Friday, May 29, 2020

Robot Overlords: Due for a Fresh Revisit

It is surprising this recent alien invasion has not already gained a fresh, new reputation for relevancy. The world has suffered a catastrophic event and now all of humanity is forbidden to leave their homes. Are you following me so far? The alien robots have taken over, but they still find home collaborators willing to enforce their dictates, in order to exercise a bit of power for themselves. Fortunately, there are still rebellious people out there willing to fight the invaders in Jon Wright’s Robot Overlords, which is currently available on Amazon Prime.

Since the alien take-over, Sean Flynn lives with his mother Kate and three foster siblings she took in out of mercy. She is sort of protected, because Robin Smythe, the district’s head collaborator is sweet on her, but he and Flynn make no secret of their mutual dislike. The suspicious teen still holds out vain home that his father Danny Flynn will eventually come home, but the RAF pilot has not been seen since his capture.

One day, Flynn and knuckleheaded Nathan try to run an old video-game console off a car battery, when an electric shock sends the latter flying. It also shorts out the controlling mechanism implanted in his neck—temporarily. Soon, Flynn, Nathan, Alex the surrogate sister he is sort of carrying a torch for, and young, bratty Conor are running through the empty streets undetected by the robot sentries. However, it turns out the short circuit only lasts thirteen hours—a fact they learn at an inopportune time.

It is easy to see the robot occupation as an equivalent analog to the CCP pandemic. Some might also compare the implants to face masks, but that really wouldn’t be fair, because facial coverings allow us to safely go outside, whereas the implants keep Flynn and friends captive inside. However, if you want to compare the power-tripping Smythe to heavy-handed politicians like Michigan’s Whitmer, that’s your right and your business.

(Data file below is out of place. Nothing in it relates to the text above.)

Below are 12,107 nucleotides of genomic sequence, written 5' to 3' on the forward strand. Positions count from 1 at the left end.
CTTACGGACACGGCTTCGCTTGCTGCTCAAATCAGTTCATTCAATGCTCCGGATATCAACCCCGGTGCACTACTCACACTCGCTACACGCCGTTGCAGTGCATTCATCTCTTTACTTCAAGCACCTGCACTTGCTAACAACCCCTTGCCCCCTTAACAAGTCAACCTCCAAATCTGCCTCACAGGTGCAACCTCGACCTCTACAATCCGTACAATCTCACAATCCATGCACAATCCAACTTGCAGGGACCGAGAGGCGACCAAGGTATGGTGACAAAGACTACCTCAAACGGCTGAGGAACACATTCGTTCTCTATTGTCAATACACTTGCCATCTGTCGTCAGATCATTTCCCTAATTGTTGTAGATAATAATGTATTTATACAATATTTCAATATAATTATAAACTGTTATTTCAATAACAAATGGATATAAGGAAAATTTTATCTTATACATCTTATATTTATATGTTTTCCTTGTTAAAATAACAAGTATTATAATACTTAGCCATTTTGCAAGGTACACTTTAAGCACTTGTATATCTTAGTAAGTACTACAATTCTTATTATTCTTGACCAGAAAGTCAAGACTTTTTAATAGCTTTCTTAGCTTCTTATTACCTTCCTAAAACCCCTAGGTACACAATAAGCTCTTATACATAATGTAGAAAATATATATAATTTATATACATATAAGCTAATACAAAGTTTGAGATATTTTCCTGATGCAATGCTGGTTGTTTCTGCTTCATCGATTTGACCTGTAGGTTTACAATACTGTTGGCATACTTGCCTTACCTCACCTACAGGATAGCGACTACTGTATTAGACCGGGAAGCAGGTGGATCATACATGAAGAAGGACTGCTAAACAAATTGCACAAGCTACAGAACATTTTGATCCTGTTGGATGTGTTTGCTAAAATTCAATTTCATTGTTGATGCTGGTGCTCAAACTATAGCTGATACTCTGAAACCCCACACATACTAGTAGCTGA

As a film, Overlords definitely over-achieves, realizing some impressive visual effects on a relatively modest budget. As science fiction, it is just okay. Frankly, it is a little too convenient when Flynn turns to be like Neo from the Matrix trilogy, suddenly developing an almost mystical power to hack himself into the robots’ network. However, it is enormously refreshing to see a film that argues freedom is more important than security.

The youthful quartet of Callan McAuliffe, Ella Hunt, James Tarpey, and Milo Parker have strong rapport and energy together. (Despite Parker’s adolescent age, Wright does not let the film skew too juvenile.) Sir Ben Kingsley is thoroughly loathsome as Smythe, but also rather sad and pathetic. Likewise, Craig Garner is pretty creepy as the robots’ “human interface.” Gillian Anderson is frustratingly under-employed as Flynn’s mom, but Tamer Hassan adds plenty of cool steeliness as Wayne, the kids’ underworld ally.

Overlords looks good, employing some very cinematic locales in Northern Ireland and the Isle of Man. Wright (who previously helmed Grabbers) keeps it moving along at a good clip, getting solid work from his game cast. Recommended now more than ever, Robot Overlords is available on Amazon Prime and other VOD platforms.